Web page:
Then Cohen unwisely followed his CNN debacle with a 2007 visit to The Daily Show. Either he didn’t notice that the show was on the Comedy Channel or he didn’t guess who would be providing the laughs.
National public mockery was too much even for NARTH, who scrubbed mention of him from their sites.
Shortly after that a much earlier endeavor got noticed, Richard’s 1993 children’s book, Alfie’s Home, all about how little Alfie got molested.
Even for Cohen, this was really really icky.
It was time for a change. A new direction. A new image.
Having realized that his brand of hands-on therapy was not well accepted by much of anyone, Cohen took a new tack. He decided that parents of gay kids were truly in need of his services. So November 2007 brought us a book to help them, Gay Children / Straight Parents.
After all, who doesn’t need a book to tell fathers that what they really needed to do was touch their sons more? (Okay, it was creepy just writing that). I can’t possibly do justice to this in a sentence, but fortunately Jim wrote an extensive review.
But this was just the ticket Cohen needed to get back into the good graces of PFox. They praised his book and his ideas. But it came with a price.
Cohen had kept his religious connections pretty low key and PFOX and NARTH had long sought to sell themselves as secular. But with a growing social acceptance for gay people, increasingly the ex-gay movement was narrowing itself down to social conservative Christians. And there just wasn’t a whole lot of room for followers of the Reverend Sun Myung Moon.
So Cohen’s International Healing Foundation needed a new face. And in February 2009, IHF gave a trial run to Caleb Lee Brundidge.
Brundidge’s first run out the gate was to Uganda, where he spoke at a conference on homosexuality to pastors in Kampala and where he had an audience with the legislature. Cohen’s Coming Out Straight was presented as a primer and source.
That conference led to Uganda’s notorious Kill The Gays Bill, which not only resulted in at least one death, but severely damaged Uganda’s relationship with most of it’s Western supporters. By the end of the year, Cohen and IHF were reeling from the bad publicity and issued “statements” and “disavowals” and Brundidge became invisible.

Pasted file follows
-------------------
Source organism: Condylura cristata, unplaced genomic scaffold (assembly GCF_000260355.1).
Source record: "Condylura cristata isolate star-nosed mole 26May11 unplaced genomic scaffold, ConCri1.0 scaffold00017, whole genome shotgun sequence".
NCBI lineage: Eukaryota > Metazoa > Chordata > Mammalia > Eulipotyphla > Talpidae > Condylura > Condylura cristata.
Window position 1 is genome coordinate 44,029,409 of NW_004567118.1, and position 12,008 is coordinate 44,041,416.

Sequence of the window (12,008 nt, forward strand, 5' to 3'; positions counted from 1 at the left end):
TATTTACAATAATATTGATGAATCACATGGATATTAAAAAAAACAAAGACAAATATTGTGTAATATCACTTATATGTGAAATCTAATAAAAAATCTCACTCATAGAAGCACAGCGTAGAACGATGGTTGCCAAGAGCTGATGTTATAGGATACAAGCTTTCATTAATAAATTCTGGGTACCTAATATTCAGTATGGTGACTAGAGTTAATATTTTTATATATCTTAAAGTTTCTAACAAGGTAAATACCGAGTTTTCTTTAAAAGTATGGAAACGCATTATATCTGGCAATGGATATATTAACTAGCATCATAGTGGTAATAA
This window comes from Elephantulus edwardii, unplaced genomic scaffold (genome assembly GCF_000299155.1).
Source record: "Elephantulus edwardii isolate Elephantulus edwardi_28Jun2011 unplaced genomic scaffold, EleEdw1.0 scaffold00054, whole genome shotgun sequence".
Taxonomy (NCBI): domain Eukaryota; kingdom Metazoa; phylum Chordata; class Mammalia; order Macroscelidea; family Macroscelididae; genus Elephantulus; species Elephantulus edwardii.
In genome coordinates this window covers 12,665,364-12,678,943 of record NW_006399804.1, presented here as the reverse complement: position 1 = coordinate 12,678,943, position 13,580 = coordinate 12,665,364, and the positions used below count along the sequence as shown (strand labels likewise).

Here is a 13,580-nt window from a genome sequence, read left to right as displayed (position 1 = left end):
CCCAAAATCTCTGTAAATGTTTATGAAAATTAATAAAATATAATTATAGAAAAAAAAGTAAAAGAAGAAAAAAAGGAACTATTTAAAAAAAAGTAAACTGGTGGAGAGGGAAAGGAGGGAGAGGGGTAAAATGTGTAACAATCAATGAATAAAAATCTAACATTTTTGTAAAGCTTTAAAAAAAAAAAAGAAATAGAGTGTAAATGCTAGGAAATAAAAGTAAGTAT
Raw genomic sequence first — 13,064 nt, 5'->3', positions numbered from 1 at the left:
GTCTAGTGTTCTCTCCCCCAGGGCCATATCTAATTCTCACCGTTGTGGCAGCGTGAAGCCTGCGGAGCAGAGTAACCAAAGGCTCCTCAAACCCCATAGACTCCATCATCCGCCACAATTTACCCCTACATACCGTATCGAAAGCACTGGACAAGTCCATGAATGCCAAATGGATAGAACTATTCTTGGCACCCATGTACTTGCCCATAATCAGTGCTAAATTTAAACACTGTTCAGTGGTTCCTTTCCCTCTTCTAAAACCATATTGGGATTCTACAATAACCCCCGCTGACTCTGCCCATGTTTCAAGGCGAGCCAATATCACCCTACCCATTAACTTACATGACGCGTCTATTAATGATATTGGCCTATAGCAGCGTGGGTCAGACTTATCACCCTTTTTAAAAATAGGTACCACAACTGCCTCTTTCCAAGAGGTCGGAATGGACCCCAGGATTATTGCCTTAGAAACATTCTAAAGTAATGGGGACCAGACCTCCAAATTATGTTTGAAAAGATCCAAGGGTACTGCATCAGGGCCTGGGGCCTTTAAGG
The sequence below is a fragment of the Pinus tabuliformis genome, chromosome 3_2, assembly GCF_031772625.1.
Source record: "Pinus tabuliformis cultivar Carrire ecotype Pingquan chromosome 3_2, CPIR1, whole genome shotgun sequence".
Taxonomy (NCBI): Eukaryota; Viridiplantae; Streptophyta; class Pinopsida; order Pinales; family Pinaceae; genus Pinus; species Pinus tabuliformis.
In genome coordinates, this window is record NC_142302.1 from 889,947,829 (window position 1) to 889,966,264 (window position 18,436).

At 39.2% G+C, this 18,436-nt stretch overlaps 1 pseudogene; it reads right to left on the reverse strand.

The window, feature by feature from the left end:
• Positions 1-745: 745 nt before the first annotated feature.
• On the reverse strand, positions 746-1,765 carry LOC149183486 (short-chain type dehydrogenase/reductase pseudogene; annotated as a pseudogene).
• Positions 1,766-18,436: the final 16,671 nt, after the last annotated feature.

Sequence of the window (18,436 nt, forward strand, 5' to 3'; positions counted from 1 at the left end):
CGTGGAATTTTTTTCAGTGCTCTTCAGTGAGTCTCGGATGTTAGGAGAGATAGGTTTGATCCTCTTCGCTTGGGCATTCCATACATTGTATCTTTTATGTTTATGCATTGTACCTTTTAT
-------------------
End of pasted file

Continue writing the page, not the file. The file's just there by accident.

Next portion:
In 2010, CNN’s Kyra Phillips ran a piece on a California legislator’s bill to remove from the books a forgotten and obsolete law from 1950 that authorized the state to look for cures to homosexuality. To “balance” the segment she decided to bring on Cohen. This time it was Phillips who was embarrassed by the association and who had to apologize – well, bitch and whine, really – for her lack of wisdom.
And that was it for a while. He joined PFOX in their amicus brief in support of Proposition 8, but that was small potatoes.
Again, it was time for a new angle.
So in late 2011, Cohen decided that he would apologize and just love everybody. His new mantra would not be “change is possible” but “coming out loved”. It was painful. Just sort of imagine Paula Deen inviting African-American leaders over to apologize for her recent comments, and serving them chitlins and watermelon… that kind of painful.
Beginning today, IHF’s doors are wide open to everyone in the LGBTQ and straight communities. The new mission, “Coming Out Loved,” is the catalyst of true tolerance, real diversity, and equality for all. IHF staff will assist anyone who is conflicted about their sexuality and other challenging issues that arise for many in the gay community.
The universe yawned. Perhaps the universe found Cohen’s disingenuous definitions of “true tolerance” and “real diversity” to be more pathetic than shocking.
Because it didn’t take long for us to learn that “true tolerance” is for those who demand that you acquiesce to their demands over your life or you are the “real bigot” who doesn’t accept their “sincerely held beliefs”. And “real diversity” is one that puts Cohen on an equal standing with a person of character and integrity.